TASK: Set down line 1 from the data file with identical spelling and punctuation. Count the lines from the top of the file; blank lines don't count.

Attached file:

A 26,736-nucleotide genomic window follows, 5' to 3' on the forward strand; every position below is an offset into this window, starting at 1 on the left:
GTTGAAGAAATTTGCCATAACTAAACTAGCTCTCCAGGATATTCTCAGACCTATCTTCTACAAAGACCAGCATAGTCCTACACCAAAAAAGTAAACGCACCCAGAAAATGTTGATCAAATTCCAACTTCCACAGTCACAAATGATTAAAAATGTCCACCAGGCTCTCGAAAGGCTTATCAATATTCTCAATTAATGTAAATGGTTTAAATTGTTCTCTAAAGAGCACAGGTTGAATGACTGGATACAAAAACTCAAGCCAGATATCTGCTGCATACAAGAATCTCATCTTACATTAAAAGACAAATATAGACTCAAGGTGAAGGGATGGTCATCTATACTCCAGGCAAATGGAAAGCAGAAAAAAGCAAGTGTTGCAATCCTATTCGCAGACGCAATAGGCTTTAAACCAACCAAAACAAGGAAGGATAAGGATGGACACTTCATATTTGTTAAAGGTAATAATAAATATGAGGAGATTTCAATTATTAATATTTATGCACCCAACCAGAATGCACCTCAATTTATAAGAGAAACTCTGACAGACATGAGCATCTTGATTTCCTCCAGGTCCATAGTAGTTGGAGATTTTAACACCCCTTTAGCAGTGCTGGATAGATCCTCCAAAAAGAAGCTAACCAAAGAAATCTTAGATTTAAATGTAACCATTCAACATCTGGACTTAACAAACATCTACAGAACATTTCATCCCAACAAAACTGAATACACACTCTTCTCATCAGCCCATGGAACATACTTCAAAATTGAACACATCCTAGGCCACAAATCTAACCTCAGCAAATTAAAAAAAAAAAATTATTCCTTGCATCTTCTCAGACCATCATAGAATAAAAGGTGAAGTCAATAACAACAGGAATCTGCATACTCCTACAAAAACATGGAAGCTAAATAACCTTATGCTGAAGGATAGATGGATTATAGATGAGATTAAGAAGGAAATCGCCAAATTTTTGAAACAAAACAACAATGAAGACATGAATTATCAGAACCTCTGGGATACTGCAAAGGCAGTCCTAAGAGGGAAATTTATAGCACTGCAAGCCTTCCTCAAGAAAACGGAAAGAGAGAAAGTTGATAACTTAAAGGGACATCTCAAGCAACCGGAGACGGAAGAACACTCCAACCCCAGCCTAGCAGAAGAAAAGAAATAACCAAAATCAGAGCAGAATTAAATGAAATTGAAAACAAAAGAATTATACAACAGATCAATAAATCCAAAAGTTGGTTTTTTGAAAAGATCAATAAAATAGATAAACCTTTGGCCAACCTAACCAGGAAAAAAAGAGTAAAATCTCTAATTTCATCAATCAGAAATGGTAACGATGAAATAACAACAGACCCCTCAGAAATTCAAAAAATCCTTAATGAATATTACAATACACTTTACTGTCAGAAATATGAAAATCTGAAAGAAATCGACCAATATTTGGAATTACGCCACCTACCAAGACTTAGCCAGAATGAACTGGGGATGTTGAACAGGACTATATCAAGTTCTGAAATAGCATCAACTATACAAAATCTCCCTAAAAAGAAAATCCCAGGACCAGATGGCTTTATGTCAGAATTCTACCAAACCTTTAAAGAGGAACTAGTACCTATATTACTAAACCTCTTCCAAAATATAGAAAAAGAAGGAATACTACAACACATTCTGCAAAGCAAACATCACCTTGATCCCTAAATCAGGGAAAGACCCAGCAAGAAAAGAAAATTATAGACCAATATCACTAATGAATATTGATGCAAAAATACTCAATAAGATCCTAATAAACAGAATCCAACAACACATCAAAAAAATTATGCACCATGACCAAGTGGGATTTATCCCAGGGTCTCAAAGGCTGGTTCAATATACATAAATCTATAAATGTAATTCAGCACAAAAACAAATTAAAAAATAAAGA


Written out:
A 26,736-nucleotide genomic window follows, 5' to 3' on the forward strand; every position below is an offset into this window, starting at 1 on the left: